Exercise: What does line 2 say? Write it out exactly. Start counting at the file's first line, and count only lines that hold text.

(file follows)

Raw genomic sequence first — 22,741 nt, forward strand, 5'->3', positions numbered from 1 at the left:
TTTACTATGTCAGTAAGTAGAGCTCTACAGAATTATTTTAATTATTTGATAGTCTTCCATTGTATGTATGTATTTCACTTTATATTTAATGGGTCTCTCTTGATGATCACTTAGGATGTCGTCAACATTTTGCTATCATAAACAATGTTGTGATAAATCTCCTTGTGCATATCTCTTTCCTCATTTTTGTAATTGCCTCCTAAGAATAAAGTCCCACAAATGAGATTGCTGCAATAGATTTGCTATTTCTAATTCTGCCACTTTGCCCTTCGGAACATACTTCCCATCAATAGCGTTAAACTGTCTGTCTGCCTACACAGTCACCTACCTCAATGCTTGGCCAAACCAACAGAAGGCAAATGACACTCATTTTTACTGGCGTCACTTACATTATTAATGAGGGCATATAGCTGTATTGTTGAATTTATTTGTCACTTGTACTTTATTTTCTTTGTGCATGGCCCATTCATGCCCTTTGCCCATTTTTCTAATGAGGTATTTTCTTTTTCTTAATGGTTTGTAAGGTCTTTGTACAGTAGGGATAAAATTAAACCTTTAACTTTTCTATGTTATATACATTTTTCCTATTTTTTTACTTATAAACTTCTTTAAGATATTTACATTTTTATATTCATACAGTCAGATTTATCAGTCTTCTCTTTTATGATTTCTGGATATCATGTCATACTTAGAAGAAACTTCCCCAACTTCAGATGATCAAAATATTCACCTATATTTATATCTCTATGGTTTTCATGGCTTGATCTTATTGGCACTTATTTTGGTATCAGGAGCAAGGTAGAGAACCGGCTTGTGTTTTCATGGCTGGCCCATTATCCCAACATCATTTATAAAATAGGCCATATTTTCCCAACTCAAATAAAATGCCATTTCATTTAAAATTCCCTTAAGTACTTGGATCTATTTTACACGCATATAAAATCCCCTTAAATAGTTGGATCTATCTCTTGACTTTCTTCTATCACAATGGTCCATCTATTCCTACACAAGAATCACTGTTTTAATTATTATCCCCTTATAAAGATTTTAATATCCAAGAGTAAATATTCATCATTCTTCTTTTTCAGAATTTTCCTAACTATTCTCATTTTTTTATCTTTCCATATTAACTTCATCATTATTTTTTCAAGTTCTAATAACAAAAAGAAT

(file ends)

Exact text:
TTTACTATGTCAGTAAGTAGAGCTCTACAGAATTATTTTAATTATTTGATAGTCTTCCATTGTATGTATGTATTTCACTTTATATTTAATGGGTCTCTCTTGATGATCACTTAGGATGTCGTCAACATTTTGCTATCATAAACAATGTTGTGATAAATCTCCTTGTGCATATCTCTTTCCTCATTTTTGTAATTGCCTCCTAAGAATAAAGTCCCACAAATGAGATTGCTGCAATAGATTTGCTATTTCTAATTCTGCCACTTTGCCCTTCGGAACATACTTCCCATCAATAGCGTTAAACTGTCTGTCTGCCTACACAGTCACCTACCTCAATGCTTGGCCAAACCAACAGAAGGCAAATGACACTCATTTTTACTGGCGTCACTTACATTATTAATGAGGGCATATAGCTGTATTGTTGAATTTATTTGTCACTTGTACTTTATTTTCTTTGTGCATGGCCCATTCATGCCCTTTGCCCATTTTTCTAATGAGGTATTTTCTTTTTCTTAATGGTTTGTAAGGTCTTTGTACAGTAGGGATAAAATTAAACCTTTAACTTTTCTATGTTATATACATTTTTCCTATTTTTTTACTTATAAACTTCTTTAAGATATTTACATTTTTATATTCATACAGTCAGATTTATCAGTCTTCTCTTTTATGATTTCTGGATATCATGTCATACTTAGAAGAAACTTCCCCAACTTCAGATGATCAAAATATTCACCTATATTTATATCTCTATGGTTTTCATGGCTTGATCTTATTGGCACTTATTTTGGTATCAGGAGCAAGGTAGAGAACCGGCTTGTGTTTTCATGGCTGGCCCATTATCCCAACATCATTTATAAAATAGGCCATATTTTCCCAACTCAAATAAAATGCCATTTCATTTAAAATTCCCTTAAGTACTTGGATCTATTTTACACGCATATAAAATCCCCTTAAATAGTTGGATCTATCTCTTGACTTTCTTCTATCACAATGGTCCATCTATTCCTACACAAGAATCACTGTTTTAATTATTATCCCCTTATAAAGATTTTAATATCCAAGAGTAAATATTCATCATTCTTCTTTTTCAGAATTTTCCTAACTATTCTCATTTTTTTATCTTTCCATATTAACTTCATCATTATTTTTTCAAGTTCTAATAACAAAAAGAAT